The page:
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|Title:||Diagnosis and robust control of complex building central chilling systems for enhanced energy performance||Authors:||Gao, Diance||Degree:||Ph.D.||Issue Date:||2012||Abstract:||Low delta-T syndrome (i.e., low chilled water temperature difference disease) and deficit flow problem (i.e., the required flow rate of secondary loop exceeds that of the primary loop) widely exist in many building chilled water systems, which make the system fail to operate as efficient as anticipated, degrading the overall building energy performance. This thesis focuses on developing diagnosis and robust control strategies to avoid or improve the low delta-T syndrome and enhance the operation and energy performance of chilled water systems. The main contributions of this thesis include an in-situ case study to diagnose the low delta-T syndrome in a complex building chilled water system, an online optimal control strategy for complex chilled water systems involving heat exchangers, a fault-tolerant control strategy for secondary chilled water systems, and a fault diagnosis strategy integrated with energy impact evaluation method for low delta-T syndrome. These proposed strategies are developed based on an actual chilling system in a super high-rise building, and are tested and validated on a dynamic simulation platform developed in this study prior to site implementation. Firstly, an in-situ case study to diagnose the low delta-t syndrome and deficit flow problem that frequently occurred in the studied super high-rise building is conducted. An in-situ diagnosis method of low delta-t syndrome for practical applications is proposed, which involves history operation data analysis and experimental validation. The reasons for low delta-T syndrome in this studied system are detected and identified, and corresponding suggestions are provided as well. Secondly, based on the causes that resulted in low delta-T syndrome found in the actual super high-rise building under study, an adaptive optimal control strategy for online control of complex chilled water systems involving intermediate heat exchangers is developed. This optimal control strategy searches for the optimal settings of the outlet water temperature after heat exchangers and the required operating number of heat exchangers and pumps in order to minimize the total energy consumption of pumps under various working conditions. The strategy has enhanced control robustness and reliability including avoiding deficit flow problem when compared with the conventional strategies. An adaptive method is utilized to update the key parameters of the proposed models online. The proposed strategy is validated to be robust and reliable to eliminate deficit flow problem when facing disturbances. The test results also demonstrate that the proposed strategy can accurately identify the optimal control settings. Significant energy of pumps therefore can be saved when compared with other conventional methods for online practical applications.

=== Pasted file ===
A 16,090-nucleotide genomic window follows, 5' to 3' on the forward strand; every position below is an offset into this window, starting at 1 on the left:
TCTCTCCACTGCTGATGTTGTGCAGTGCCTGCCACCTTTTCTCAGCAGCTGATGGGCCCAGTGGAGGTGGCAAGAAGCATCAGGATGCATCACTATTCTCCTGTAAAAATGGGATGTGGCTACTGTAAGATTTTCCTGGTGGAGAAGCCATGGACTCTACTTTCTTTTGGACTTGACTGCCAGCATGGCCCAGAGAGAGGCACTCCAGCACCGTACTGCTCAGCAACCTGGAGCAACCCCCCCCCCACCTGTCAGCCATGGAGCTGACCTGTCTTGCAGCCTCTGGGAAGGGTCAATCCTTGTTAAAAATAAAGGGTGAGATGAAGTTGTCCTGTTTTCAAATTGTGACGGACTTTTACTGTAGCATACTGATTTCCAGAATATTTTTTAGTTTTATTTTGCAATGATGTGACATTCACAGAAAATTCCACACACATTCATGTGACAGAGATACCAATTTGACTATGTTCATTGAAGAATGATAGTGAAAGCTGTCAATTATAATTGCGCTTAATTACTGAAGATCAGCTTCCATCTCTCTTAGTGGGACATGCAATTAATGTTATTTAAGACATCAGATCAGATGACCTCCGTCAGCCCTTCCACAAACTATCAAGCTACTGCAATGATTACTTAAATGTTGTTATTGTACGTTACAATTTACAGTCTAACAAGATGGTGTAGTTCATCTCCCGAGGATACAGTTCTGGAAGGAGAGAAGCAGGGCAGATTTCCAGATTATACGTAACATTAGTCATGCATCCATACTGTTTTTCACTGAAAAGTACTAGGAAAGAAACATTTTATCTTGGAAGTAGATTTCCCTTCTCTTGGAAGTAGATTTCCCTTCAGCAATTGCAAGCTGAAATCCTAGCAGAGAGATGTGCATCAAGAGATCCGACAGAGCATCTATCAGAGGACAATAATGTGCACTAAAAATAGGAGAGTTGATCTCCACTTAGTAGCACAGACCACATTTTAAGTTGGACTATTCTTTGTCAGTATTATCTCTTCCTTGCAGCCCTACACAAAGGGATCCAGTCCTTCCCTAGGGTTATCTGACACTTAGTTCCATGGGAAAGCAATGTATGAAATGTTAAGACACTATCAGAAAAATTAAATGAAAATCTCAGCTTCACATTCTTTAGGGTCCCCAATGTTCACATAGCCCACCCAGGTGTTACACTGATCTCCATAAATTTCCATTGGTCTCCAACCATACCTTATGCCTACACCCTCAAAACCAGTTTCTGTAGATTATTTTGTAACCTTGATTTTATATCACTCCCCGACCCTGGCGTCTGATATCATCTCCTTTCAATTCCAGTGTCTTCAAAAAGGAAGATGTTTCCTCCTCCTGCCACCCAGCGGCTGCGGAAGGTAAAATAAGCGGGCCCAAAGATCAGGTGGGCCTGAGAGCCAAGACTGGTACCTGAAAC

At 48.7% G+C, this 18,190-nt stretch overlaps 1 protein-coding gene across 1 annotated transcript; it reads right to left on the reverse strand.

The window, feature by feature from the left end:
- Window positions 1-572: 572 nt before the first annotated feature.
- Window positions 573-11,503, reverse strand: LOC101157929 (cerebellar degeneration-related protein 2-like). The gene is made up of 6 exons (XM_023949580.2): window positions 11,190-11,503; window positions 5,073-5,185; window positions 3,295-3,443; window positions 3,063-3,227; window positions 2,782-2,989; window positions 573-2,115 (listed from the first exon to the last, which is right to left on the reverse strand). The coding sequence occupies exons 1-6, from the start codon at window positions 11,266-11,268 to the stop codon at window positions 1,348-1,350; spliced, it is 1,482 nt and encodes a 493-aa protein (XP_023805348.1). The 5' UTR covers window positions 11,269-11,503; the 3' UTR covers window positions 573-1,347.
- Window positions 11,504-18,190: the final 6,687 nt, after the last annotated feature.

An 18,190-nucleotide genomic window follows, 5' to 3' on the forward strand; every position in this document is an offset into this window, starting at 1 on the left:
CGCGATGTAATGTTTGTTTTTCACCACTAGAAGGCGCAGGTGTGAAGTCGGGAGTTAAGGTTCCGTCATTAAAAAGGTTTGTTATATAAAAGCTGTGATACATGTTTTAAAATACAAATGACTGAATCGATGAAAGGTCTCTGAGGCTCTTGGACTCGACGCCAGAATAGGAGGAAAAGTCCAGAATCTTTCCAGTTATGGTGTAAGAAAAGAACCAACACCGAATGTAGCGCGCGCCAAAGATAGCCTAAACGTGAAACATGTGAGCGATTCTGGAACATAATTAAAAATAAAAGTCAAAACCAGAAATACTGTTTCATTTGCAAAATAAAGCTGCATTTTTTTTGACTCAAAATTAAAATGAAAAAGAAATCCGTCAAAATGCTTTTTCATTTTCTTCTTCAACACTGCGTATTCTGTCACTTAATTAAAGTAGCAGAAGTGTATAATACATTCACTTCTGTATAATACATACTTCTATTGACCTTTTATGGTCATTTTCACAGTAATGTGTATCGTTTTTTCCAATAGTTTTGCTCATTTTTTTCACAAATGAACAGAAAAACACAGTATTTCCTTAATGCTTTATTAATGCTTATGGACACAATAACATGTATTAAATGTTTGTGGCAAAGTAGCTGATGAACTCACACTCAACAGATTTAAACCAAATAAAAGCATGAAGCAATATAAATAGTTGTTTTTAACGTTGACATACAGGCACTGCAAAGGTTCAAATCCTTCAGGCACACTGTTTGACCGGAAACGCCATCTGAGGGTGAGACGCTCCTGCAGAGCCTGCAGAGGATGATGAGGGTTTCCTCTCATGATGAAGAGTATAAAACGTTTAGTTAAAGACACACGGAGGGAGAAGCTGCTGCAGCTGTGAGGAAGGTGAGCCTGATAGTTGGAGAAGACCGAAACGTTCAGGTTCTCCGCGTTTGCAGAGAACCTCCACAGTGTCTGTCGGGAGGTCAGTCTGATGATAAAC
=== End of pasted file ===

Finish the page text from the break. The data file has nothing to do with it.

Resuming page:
Thirdly, a fault-tolerant control strategy for secondary chilled water pumps is developed not only for eliminating the low delta-T syndrome and deficit flow problem but also for enhancing the energy efficiency of the chilled water distribution systems. This fault-tolerant strategy employs the developed flow-limiting technique that is activated when deficit flow tends to occur and eliminates it by resetting the differential pressure set-point for pumps control. This strategy also integrates optimal differential pressure set-point that can minimize flow resistance of chilled water loop while still satisfying cooling energy demand. The performance of this proposed strategy is evaluated in a simulated environment representing a chilled water system in a super high-rise commercial building by comparing it with two conventional control strategies. Results show that the proposed strategy can effectively eliminate the deficit flow in the bypass at both starting and normal operation periods. Fourthly, a fault detection and diagnosis (FDD) strategy integrated with an energy impact evaluation method for low delta-t syndrome is developed to identify the low delta-T problem caused by cooling coils under various working conditions, and predict its energy impact on the pumps using a model-based method. Fifthly, an in-situ approach is presented for experimental validation of the possibility by using a check valve (i.e., putting a one-direction check valve in the chilled water by-pass line) in the studied super high-rise building to solve the deficit flow problem and thus to enhance the overall operational performance. The experimental tests were carried out on the complex central chilled water system in a super high-rise building by using a 'simulated' check valve through fully closing one of the butterfly valves in the by-pass line when the system operated with significant excess flow demand and experienced with low delta-T problems. The results showed that the system operational performance can be improved greatly when the 'simulated' check valve was used as compared to that without using the check valve. Lastly, the software tools and implementation guidelines for applying these online supervisory and optimal control strategies in practice are presented.
|Subjects:||Air conditioning -- Energy consumption.
Air conditioning -- Control.
Air conditioning -- Equipment and supplies.
Hong Kong Polytechnic University -- Dissertations
Buildings -- Cooling.
|Pages:||xxv, 224 leaves : ill. ; 30 cm.|
|Appears in Collections:||Thesis|
View full-text via https://theses.lib.polyu.edu.hk/handle/200/6964
Citations as of May 28, 2023
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